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Re: =[xhr]

From: <nmork_consultant@cusa.canon.com>
Date: Mon, 4 Aug 2014 09:29:01 -0400
To: Austin William Wright <aaa@bzfx.net>
Cc: Glenn Maynard <glenn@zewt.org>, "Tab Atkins Jr." <jackalmage@gmail.com>, public-webapps <public-webapps@w3.org>
Message-ID: <OF69FA53CD.B3ABBF0C-ON85257D2A.00482ED8-88257D2A.004A1174@cusa.canon.com>
You are acting as though I have to choose one or the other and stick with 
it.  Async has it's uses, especially for GET operations.  However, many 
(not all) POST operations require only 1 channel to be active at a time, 
especially in intranet applications.  No user wants to be given the 
freedom to accidentally screw up.

The problem with recent developments in the web browser world, it seems 
that things that are useful are deprecated then disappear, even if useful 
for one purpose or another and that is my request.  There seems to be some 
confusion and everyone is acting as if I only wish to use synchronous 
xmlhttprequests.  If async were to be deprecated, I would complain as much 
as I am or more. 

HOWEVER, I am getting the distinct impression that even though I find 
synchronous xmlhttprequests extremely useful in some situations to prevend 
DB corruption--usually I avoid these situations, due to the negative 
impacts you have all described so well in your emails.  That said, there 
are times when it is the only option.  Everyone in your group seems to 
have taken the attitude that I am mistaken, confused, or stupid.  I am 
only requesting for synchronous xmlhttprequests NOT to be deprecated and 
NOT to be eliminated from the specification.  It's pretty clear to me now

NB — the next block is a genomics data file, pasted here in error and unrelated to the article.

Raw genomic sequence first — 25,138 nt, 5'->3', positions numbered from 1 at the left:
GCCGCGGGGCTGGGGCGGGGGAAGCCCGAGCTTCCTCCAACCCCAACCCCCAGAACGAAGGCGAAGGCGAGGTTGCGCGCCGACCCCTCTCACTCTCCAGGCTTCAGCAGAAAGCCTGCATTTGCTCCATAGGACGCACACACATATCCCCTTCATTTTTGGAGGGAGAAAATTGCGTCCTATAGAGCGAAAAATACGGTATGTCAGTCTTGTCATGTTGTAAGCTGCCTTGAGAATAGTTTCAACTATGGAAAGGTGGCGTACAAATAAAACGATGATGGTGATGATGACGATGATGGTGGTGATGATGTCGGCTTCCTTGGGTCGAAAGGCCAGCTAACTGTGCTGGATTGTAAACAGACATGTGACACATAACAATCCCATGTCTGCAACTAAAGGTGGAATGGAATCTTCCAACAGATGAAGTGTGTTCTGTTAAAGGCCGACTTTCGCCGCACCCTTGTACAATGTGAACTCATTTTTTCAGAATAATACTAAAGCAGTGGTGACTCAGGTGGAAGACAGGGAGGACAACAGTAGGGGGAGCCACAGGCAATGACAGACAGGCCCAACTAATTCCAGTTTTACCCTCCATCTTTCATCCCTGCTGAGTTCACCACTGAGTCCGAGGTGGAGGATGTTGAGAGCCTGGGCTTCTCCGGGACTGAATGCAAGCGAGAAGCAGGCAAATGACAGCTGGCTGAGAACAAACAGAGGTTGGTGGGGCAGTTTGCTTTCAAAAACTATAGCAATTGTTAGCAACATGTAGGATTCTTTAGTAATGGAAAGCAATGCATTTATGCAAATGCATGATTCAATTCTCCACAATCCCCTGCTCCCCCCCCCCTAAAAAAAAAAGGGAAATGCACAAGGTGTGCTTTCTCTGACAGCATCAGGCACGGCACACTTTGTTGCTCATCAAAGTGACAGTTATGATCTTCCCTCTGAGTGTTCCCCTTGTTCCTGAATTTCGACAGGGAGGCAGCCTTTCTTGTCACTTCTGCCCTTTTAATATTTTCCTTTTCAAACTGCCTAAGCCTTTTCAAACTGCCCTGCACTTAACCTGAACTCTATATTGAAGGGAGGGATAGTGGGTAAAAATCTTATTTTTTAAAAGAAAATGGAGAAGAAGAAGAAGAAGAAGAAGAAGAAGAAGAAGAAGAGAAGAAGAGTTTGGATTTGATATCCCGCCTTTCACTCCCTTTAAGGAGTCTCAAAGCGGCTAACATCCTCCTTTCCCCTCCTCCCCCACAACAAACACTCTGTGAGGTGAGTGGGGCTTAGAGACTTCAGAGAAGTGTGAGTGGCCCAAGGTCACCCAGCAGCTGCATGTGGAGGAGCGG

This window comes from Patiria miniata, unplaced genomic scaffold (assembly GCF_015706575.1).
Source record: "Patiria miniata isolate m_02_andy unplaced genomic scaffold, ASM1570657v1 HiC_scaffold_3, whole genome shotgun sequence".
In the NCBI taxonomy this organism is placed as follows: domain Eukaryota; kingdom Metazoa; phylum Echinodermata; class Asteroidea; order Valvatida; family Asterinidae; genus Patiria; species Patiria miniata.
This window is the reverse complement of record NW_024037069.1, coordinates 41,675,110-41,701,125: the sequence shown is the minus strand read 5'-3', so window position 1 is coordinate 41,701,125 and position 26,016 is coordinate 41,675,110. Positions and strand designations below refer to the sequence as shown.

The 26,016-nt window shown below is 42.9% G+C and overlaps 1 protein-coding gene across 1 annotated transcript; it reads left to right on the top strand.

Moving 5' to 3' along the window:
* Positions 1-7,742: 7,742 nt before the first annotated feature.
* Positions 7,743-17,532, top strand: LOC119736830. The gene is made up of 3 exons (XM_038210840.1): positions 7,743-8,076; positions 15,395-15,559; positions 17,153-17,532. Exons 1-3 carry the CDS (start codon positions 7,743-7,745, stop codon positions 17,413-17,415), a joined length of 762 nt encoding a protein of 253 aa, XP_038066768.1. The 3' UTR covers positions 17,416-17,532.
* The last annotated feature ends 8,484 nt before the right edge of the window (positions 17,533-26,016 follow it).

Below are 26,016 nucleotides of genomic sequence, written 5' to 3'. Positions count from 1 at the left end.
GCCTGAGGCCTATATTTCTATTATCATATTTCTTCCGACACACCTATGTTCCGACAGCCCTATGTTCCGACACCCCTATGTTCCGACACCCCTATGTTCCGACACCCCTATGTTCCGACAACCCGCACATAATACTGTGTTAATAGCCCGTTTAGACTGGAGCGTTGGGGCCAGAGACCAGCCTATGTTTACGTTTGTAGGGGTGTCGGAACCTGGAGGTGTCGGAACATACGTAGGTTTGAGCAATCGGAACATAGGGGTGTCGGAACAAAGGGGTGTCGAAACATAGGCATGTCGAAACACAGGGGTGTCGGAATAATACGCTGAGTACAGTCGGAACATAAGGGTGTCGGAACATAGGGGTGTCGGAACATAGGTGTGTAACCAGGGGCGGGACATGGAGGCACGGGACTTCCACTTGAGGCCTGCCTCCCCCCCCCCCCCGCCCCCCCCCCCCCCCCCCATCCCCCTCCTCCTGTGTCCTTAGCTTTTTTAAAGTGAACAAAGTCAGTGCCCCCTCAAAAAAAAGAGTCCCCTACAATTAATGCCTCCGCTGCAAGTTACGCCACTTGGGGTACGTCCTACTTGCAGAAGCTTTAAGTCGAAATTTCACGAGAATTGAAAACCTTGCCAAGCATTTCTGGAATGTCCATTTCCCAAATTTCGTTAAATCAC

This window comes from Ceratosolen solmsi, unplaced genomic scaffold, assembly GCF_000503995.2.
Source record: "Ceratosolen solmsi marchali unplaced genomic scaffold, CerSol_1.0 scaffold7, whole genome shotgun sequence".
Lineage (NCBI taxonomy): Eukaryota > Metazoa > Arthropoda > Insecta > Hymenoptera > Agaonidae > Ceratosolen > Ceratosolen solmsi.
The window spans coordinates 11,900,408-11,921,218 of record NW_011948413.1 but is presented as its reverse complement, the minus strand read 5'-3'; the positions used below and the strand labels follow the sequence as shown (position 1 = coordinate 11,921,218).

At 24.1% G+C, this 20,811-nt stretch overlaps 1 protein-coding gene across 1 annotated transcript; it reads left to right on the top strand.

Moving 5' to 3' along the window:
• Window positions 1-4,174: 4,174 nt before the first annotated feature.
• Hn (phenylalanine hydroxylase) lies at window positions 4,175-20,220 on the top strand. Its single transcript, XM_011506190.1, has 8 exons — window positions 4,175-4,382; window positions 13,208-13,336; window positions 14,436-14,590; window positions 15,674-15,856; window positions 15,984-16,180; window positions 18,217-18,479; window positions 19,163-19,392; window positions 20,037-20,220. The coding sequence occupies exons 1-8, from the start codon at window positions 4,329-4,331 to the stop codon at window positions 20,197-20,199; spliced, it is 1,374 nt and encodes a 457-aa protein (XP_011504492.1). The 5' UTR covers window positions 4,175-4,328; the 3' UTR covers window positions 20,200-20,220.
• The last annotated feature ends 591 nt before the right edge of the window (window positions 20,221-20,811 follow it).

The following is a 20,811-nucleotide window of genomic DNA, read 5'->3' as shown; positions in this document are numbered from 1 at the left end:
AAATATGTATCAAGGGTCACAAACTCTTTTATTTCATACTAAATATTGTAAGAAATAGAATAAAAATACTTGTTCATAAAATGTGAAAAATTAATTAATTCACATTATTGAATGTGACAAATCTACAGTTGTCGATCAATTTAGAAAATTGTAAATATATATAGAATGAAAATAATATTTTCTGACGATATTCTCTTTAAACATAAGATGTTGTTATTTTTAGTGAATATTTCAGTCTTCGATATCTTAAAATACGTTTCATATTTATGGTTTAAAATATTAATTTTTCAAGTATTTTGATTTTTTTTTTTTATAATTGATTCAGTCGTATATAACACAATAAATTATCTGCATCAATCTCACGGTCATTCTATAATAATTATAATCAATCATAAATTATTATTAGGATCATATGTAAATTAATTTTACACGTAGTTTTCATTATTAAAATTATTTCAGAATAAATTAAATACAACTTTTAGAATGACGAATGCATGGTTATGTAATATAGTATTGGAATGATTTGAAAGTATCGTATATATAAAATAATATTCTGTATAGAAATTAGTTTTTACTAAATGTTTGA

that my request will not be considered.  Thank you all for your responses.

From:   Austin William Wright <aaa@bzfx.net>
To:     Glenn Maynard <glenn@zewt.org>, 
Cc:     nmork_consultant@cusa.canon.com, "Tab Atkins Jr." 
<jackalmage@gmail.com>, public-webapps <public-webapps@w3.org>
Date:   08/02/2014 02:11 AM
Subject:        Re: =[xhr]

On Fri, Aug 1, 2014 at 2:01 PM, Glenn Maynard <glenn@zewt.org> wrote:
On Fri, Aug 1, 2014 at 8:39 AM, <nmork_consultant@cusa.canon.com> wrote:
Spinner is not sufficient.  All user activity must stop.  They can take  a 
coffee break if it takes too long.  Browser must be frozen and locked down 
completely.  No other options are desirable.  All tabs, menus, etc. must 
be frozen.  That is exactly the desired result. 

My browser isn't yours to lock down.  My menus aren't yours to freeze. 
 You don't get to halt my browser, it doesn't belong to you.

In this case, a freeze on all browser operations is desirable.

It may be desirable to you, but it's never desirable to the user, and 
users come first.

This seems rather cold (I wouldn't presume that the described usage is 
actually bad for the users, not having seen the program in question), 
though assertion is technically correct (if users are at odds with 
development of a technical report, users come first). I would point out:

It may be cheap for the developer to use synchronous mode, but it's not 
the UI event loop works, and as such it's almost always a bad proposition 
for the user. It's not a sustainable coding pattern (what if you want to 
listen for two operations at the same time?), it's generally a hack all 
around. It doesn't negate the need for your application to perform sanity 
checks like "Is the data loaded? Does performing this operation make 
sense?", even if using synchronous mode *seems* to let you avoid such 

Maybe there's another reason: Good idea or no, removing this feature DOES 
break reverse compatibility with the de-facto behavior of many Web 
browsers. I'm not sure that's reason enough to standardize on the 
behavior, though. However, it may be enough a reason to file a bug report 
if the behavior ever breaks (though if they come back and say "it was 
never standardized behavior to begin with, you shouldn't have been using 
it in production", I can't really blame that either).

Austin Wright.
Received on Monday, 4 August 2014 13:29:38 UTC

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